Applying to university or for an apprenticeship is an exciting prospect but can also be extremely daunting. The below information has been put together as a guide to explain the process, key times and dates, and provide additional advice.
Level 4 and 5 apprenticeships are an excellent way for students to transition to the world of work. The opportunity to earn good money whilst studying and training, obtaining qualifications equivalent to a degree and further is a very good solution for those not wooed by three more years of studying after sixth form. The following websites provide excellent advice on the next stages:
UCAS is the University and College Admissions Service that all students must apply through for admission to UK higher education.
When choosing where you would like to study, the most important thing to do is careful research. This will help you make your own decision in an informed way. There is the option of choosing up to five university courses unless applying for medicine or dentistry or veterinary medicine / veterinary science when there are only four choices. It is not possible to apply to both Oxford and Cambridge. You are encouraged to seek the advice of your tutor, subject teachers, the Progressions Coordinator and your Head of Programme, and are also encouraged to contact university departments directly with questions. In fact, this sort of initiative is often praised by admissions tutors. Each university department has its own website containing details of the application requirements for that course and other details such as the range of offers that they might give, the number of students on the course and how that department has been reviewed by inspectors.
Good sources of information are:
- university websites
- university prospectuses
- www.ucas.com course search
- http://unistats.direct.gov.uk for course comparisons, average grade profiles etc
- teachers and friends or relatives with recent experience at university
- admissions tutors and recent graduates who come and speak at Impington International College
15 October: all Oxford and Cambridge applications and all other applications for medicine, dentistry and veterinary medicine / veterinary science.
15 January: all other courses. Music Colleges have their own application system. It is important to check with the Colleges themselves for their deadlines and requirements. The CUKAS system administers applications to the music conservatoires.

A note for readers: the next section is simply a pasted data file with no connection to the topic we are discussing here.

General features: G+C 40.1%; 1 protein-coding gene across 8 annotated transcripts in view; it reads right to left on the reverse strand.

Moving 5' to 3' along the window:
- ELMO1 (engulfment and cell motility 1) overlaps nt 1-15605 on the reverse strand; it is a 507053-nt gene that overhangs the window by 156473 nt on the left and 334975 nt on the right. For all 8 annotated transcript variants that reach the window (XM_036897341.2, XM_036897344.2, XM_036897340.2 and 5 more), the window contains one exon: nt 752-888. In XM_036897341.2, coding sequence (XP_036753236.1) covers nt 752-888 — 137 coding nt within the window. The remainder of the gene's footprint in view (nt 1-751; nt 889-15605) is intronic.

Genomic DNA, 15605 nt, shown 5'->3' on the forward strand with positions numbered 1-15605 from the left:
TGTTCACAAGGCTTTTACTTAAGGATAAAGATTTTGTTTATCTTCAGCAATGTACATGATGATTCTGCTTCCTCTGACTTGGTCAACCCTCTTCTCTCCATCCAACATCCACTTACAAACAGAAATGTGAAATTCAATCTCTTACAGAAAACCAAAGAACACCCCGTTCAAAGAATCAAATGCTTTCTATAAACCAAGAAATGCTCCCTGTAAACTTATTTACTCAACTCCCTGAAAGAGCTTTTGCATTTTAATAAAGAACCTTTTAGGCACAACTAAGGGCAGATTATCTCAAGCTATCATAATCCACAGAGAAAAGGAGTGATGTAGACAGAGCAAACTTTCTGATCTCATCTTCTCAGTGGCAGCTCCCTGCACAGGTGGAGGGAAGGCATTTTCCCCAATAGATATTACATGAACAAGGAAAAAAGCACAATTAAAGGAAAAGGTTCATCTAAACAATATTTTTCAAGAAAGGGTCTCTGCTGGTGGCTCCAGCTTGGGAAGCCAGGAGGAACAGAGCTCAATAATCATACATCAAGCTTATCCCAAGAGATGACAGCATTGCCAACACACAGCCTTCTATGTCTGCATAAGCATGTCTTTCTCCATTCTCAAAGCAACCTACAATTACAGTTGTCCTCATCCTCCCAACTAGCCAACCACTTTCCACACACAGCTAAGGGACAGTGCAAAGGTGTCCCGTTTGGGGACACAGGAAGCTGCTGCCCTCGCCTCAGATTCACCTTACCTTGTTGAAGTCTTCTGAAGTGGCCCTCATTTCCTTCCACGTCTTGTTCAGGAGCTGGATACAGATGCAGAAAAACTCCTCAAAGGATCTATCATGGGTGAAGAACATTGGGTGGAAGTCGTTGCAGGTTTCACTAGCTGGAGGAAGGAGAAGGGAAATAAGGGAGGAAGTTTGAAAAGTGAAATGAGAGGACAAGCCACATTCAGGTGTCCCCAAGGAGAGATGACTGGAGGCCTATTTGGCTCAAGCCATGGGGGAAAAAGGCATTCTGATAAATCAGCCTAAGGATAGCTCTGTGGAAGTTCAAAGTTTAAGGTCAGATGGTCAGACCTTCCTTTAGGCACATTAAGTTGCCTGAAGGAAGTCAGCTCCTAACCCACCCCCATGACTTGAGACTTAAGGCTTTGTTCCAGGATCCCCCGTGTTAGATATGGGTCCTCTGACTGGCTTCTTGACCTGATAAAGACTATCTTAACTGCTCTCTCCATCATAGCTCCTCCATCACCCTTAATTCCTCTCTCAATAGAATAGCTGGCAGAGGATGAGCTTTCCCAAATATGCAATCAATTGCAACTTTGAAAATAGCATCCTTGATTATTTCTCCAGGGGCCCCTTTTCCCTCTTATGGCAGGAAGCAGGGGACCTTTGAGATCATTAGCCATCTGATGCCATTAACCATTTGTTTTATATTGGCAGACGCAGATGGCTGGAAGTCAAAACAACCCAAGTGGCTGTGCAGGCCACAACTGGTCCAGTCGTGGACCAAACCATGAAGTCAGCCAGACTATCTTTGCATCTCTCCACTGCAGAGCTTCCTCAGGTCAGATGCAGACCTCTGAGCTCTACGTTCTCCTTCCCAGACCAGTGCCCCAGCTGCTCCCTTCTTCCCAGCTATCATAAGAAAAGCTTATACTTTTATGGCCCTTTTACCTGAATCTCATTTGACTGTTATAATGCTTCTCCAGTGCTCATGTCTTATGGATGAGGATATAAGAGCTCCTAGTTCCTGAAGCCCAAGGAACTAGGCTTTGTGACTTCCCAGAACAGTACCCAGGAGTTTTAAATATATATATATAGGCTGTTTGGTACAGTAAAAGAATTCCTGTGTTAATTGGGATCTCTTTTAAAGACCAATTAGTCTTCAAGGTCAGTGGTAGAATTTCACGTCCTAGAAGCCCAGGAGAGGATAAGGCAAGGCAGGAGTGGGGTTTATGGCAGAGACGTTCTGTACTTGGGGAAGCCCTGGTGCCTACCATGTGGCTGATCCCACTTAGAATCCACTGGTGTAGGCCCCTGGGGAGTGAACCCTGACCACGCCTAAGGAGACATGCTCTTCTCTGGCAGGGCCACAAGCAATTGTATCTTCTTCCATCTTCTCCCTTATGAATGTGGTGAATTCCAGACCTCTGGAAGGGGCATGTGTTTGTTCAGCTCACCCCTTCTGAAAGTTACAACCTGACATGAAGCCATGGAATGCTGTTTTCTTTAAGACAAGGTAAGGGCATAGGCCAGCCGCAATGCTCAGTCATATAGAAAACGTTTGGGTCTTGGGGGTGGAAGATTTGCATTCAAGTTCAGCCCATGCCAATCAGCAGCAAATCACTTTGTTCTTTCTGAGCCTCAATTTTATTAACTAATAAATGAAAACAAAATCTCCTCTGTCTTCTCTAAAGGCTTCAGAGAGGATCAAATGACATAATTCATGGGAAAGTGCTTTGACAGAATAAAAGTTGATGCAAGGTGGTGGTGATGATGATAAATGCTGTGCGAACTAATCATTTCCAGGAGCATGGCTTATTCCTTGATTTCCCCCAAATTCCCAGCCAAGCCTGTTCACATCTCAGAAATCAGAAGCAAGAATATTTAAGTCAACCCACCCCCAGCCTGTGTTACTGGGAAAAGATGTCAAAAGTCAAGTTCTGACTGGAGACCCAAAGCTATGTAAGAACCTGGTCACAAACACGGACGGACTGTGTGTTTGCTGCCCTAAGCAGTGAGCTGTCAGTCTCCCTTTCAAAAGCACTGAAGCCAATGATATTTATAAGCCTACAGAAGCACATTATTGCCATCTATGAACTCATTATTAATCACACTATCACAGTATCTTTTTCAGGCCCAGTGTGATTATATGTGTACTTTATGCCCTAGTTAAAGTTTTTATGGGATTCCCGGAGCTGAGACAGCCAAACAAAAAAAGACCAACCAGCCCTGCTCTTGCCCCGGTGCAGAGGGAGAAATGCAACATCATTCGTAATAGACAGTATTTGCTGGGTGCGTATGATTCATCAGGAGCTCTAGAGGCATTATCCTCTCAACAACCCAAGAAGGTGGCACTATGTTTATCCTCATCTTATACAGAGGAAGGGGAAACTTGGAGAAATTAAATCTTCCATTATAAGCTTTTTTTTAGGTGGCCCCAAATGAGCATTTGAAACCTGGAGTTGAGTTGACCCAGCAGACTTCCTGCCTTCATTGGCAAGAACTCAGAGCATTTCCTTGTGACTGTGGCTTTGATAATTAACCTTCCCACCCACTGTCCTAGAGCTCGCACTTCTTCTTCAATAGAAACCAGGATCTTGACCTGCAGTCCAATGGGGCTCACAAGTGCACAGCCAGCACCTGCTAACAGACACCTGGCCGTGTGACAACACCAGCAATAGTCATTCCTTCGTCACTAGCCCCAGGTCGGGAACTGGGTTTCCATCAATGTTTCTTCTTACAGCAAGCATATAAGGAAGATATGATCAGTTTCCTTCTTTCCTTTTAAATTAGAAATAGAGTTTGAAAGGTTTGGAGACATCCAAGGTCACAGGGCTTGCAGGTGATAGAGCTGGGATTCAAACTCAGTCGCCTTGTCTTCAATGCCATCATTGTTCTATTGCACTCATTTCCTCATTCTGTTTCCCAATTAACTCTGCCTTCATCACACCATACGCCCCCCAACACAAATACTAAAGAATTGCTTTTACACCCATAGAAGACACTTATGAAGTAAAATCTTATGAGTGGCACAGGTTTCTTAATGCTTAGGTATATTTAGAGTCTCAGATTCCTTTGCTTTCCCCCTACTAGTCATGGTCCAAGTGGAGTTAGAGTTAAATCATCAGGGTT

Many Art Colleges also have their own deadlines. They require very different types of personal statement and reference. Be aware, preparation for these applications takes a lot of time and work, especially with regard to portfolios.
Impington International College deadlines for 2021 university entry or for 2020 deferred entry
These deadlines are in place to enable us to complete student references and check that your application is the best that it can be. We advise that you complete your application as early as possible.
The progressions programme begins in the autumn term of Year 12. Following the Christmas break you will be directed to a range of resources to help you make decisions on your future. The deadlines below are specific to UCAS applications.
Before the end of the summer term: sign up to UCAS Hub and begin your application. Get advice from the Progressions Coordinator, your subject teachers and tutor on university courses and attend key open days. If applying to Oxbridge, obtain suitable reading lists and tasks to do from the relevant faculties and confirm preferred colleges. (Remember, you can do an open application if you do not have a specific college in mind).
Summer holidays: review decisions so far and fill in the gaps in the personal statement. Complete the personal statement as much as possible ready for first day of term. If wishing to make an early application this should be to final draft stage.
7-11 September: Those applying to Oxford and Cambridge or to study veterinary medicine / veterinary science, medicine and dentistry need to share their draft personal statements with Progressions Coordinator.
21 September: UCAS applications for all early applicants to be complete, including full application details, entry of examinations, pending examination and personal statement. References are then finalised and the whole application is checked by the Progressions Coordinator.
End of October: You are strongly advised to complete your application by the end of October at the latest, particularly if considering a high-demand course.
Early December: Any last applications to be completed.
Please note: Applications completed in January do not give us enough time to assist and check. A late application will additionally put you at a disadvantage as universities will have already made a lot of offers by this point.
Applications to the most competitive courses
On paper, it is very difficult to identify the top applicants – there are a lot of people with the very best grades, fabulous work experience and great extra-curricular achievements. Consider the following: